(It’s weeks away from Palm Sunday, but posting this information early as an encouragement to promote the event in your congregation and community, and organise a banner if possible for your group).
Date/time: 2pm, Sunday 2nd April
Venue: State Library, corner Swanston and La Trobe Streets, Melbourne.
Congregations, groups, schools and individuals are encouraged to consider joining in with this event, to call for justice for refugees.
For those participating, consider organising a banner with a simple statement and the congregation’s name, or group’s name, and organise people to walk with the banner. Alternatively, you may prefer a simple statement on the banner (like the one above) and reach out to inter-faith people in your community to join you on the Palm Sunday March for Refugees.
For many years, Christians have been part of the Palm Sunday March for Refugees to support the call for justice for refugees. Churches have done a tremendous amount to offer practical support and advocate for refugees over the years, and many churches have made statements calling for a compassionate response to refugees and asylum seekers including:
Shelter from the storm: a Uniting Church in Australia statement on asylum seeker and refugee policy
The 2023 Palm Sunday March for Refugees will call for Justice for Refugees: Permanent visas for all, Fair Processes and Income support for people who are seeking recognition as refugees.
Thousands of refugees and people seeking asylum are still in limbo waiting for certainty about their future:
- Thousands of refugees have been waiting for up to 10 years for permanent protection – they have been on temporary TPVs and SHEV visas, bridging visas, or in community detention,
- Under the so-called ‘Fast Track System’ thousands have waited years to have their claims for refugee status determined, and many have been unfairly denied. The process is neither fast or fair. These people need a fair review.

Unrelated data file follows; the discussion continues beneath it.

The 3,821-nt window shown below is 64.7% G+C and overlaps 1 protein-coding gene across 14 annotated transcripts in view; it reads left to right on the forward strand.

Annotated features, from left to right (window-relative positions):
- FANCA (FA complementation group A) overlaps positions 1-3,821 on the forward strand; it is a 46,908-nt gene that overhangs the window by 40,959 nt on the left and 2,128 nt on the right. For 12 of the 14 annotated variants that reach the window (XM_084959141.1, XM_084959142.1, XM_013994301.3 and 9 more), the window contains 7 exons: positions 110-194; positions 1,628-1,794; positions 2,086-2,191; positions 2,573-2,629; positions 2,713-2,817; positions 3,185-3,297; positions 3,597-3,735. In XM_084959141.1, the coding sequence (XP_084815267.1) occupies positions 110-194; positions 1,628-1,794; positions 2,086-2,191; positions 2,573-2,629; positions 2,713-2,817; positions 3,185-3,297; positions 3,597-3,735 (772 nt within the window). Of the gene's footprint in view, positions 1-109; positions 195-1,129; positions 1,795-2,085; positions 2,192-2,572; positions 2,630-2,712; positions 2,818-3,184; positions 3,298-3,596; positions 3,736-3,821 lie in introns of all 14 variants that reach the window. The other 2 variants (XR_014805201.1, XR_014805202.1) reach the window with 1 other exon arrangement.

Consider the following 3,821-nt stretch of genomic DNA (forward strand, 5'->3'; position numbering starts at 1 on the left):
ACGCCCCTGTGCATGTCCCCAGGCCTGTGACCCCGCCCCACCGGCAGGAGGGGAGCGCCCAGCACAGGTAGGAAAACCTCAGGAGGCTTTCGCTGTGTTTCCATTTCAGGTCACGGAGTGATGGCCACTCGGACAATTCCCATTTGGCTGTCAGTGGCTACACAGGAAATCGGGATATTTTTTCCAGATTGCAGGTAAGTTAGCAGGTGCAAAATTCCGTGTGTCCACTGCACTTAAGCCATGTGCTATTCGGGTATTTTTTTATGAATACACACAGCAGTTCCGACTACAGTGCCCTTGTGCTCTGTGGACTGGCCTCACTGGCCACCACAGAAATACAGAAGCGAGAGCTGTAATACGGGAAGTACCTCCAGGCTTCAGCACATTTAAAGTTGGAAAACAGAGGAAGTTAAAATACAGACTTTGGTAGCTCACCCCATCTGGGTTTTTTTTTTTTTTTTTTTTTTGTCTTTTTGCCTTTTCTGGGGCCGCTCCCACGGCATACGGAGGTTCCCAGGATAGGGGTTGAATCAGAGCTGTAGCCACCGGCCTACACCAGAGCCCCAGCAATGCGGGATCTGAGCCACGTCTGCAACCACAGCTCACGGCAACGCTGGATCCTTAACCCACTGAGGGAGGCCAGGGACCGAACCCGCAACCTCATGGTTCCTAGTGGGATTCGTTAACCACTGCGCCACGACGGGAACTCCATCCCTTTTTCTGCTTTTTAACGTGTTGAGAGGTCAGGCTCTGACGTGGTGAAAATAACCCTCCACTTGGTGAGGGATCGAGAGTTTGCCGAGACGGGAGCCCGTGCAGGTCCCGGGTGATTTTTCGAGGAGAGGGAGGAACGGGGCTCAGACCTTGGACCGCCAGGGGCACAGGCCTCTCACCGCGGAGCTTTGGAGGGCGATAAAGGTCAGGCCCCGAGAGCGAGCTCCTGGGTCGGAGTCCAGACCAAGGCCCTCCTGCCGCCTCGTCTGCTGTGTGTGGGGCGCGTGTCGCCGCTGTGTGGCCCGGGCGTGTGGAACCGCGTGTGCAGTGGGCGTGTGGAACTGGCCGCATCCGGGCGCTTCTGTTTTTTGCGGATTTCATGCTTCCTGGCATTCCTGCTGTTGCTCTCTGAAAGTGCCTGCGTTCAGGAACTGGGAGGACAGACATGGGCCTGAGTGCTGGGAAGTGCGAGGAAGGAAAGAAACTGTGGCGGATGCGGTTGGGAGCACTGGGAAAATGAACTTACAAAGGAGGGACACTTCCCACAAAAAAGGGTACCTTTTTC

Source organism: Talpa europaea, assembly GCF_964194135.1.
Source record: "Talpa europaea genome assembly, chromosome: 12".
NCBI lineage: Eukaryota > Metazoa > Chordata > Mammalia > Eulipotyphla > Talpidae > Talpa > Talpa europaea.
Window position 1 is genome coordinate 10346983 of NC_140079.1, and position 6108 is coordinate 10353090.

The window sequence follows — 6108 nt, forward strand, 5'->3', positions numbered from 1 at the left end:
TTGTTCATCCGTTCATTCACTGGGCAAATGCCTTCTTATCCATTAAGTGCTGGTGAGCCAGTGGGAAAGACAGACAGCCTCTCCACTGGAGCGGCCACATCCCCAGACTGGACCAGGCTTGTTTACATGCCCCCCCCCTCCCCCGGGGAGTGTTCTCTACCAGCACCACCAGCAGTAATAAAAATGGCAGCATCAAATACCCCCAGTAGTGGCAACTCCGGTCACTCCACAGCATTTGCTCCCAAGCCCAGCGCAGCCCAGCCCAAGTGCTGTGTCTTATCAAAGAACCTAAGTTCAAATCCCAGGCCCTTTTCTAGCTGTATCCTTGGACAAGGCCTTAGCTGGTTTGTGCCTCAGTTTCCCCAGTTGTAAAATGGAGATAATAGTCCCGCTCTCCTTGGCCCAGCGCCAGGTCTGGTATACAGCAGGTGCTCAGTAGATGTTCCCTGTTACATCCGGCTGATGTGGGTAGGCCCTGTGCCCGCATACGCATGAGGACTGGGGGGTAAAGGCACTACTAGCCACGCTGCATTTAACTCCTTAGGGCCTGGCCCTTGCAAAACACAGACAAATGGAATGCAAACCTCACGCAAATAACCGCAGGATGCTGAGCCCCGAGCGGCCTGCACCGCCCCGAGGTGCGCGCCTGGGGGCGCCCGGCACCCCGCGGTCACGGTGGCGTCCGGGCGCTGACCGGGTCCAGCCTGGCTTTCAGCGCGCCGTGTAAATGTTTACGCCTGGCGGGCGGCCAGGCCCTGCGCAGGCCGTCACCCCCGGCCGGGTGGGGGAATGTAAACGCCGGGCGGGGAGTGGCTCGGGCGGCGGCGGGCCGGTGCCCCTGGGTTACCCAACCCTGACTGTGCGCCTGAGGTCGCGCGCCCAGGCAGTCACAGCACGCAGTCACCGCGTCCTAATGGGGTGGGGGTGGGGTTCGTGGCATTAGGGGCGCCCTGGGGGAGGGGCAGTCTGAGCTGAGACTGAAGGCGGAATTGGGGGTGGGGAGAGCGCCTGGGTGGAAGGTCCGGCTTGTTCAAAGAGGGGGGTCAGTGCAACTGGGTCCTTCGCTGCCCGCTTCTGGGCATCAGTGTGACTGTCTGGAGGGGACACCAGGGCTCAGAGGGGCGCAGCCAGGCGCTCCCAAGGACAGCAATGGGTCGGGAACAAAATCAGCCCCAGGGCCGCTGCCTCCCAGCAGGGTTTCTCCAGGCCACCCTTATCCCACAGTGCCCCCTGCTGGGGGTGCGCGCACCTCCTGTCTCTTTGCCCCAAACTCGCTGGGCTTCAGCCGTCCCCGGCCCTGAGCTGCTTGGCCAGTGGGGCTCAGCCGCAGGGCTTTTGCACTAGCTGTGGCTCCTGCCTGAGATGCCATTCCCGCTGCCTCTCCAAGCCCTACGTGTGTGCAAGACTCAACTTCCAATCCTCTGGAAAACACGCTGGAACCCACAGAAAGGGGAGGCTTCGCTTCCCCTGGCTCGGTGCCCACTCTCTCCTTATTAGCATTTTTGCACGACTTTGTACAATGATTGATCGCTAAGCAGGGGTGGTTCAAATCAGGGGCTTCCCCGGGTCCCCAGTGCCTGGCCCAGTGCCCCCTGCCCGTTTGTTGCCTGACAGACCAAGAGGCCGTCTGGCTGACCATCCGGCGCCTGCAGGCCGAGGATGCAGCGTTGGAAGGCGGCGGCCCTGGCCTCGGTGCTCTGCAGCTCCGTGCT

- People on bridging visas have no income safety net. Because of their short term visas they find it difficult to find permanent work. Some have no work rights at all. They have no family reunion or travel rights.
- People who do not have permanent visas are unable to undertake tertiary study, even if they have done all of their schooling here in Australia. Young children cannot access early childhood education and people with disabilities are being denied NDIS funding.
- Nearly 200 people are still held in shocking conditions on Nauru and in PNG. All those who have been evacuated from Nauru or PNG to Australia are denied any pathway to permanent protection in Australia.
- There are still people seeking protection who remain in immigration detention
- Thousands of refugees are stranded in Indonesia because they have been blocked from seeking protection in Australia
- Thousands of refugees, including Afghan refugees are desperately waiting for Australia to lift its humanitarian intake to at least 30,000 per year.
More information about the Palm Sunday March for Refugees Contact: Marie Hapke, firstname.lastname@example.org, 0409252673.